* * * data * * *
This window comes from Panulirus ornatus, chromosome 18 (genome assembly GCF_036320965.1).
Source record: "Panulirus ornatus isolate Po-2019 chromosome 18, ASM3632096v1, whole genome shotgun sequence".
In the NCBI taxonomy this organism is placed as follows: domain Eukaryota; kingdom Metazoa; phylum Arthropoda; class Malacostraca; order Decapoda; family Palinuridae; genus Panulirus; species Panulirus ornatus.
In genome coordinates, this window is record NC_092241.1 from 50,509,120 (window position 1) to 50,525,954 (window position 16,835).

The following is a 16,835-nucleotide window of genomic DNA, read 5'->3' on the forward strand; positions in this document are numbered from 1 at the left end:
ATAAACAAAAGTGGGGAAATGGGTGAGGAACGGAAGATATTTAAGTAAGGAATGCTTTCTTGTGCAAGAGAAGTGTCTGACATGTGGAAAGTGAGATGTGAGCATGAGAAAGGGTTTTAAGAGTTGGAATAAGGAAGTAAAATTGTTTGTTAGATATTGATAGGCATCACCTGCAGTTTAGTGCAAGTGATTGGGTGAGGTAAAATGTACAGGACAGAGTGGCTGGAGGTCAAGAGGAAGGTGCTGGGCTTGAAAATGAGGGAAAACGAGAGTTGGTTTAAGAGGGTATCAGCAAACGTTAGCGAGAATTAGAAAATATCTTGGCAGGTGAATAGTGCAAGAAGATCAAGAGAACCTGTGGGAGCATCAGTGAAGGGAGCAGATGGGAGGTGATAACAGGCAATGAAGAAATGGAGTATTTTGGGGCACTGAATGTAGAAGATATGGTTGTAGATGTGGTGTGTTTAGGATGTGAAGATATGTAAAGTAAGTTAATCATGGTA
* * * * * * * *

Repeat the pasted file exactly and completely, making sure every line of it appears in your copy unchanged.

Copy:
This window comes from Panulirus ornatus, chromosome 18 (genome assembly GCF_036320965.1).
Source record: "Panulirus ornatus isolate Po-2019 chromosome 18, ASM3632096v1, whole genome shotgun sequence".
In the NCBI taxonomy this organism is placed as follows: domain Eukaryota; kingdom Metazoa; phylum Arthropoda; class Malacostraca; order Decapoda; family Palinuridae; genus Panulirus; species Panulirus ornatus.
In genome coordinates, this window is record NC_092241.1 from 50,509,120 (window position 1) to 50,525,954 (window position 16,835).

The following is a 16,835-nucleotide window of genomic DNA, read 5'->3' on the forward strand; positions in this document are numbered from 1 at the left end:
ATAAACAAAAGTGGGGAAATGGGTGAGGAACGGAAGATATTTAAGTAAGGAATGCTTTCTTGTGCAAGAGAAGTGTCTGACATGTGGAAAGTGAGATGTGAGCATGAGAAAGGGTTTTAAGAGTTGGAATAAGGAAGTAAAATTGTTTGTTAGATATTGATAGGCATCACCTGCAGTTTAGTGCAAGTGATTGGGTGAGGTAAAATGTACAGGACAGAGTGGCTGGAGGTCAAGAGGAAGGTGCTGGGCTTGAAAATGAGGGAAAACGAGAGTTGGTTTAAGAGGGTATCAGCAAACGTTAGCGAGAATTAGAAAATATCTTGGCAGGTGAATAGTGCAAGAAGATCAAGAGAACCTGTGGGAGCATCAGTGAAGGGAGCAGATGGGAGGTGATAACAGGCAATGAAGAAATGGAGTATTTTGGGGCACTGAATGTAGAAGATATGGTTGTAGATGTGGTGTGTTTAGGATGTGAAGATATGTAAAGTAAGTTAATCATGGTA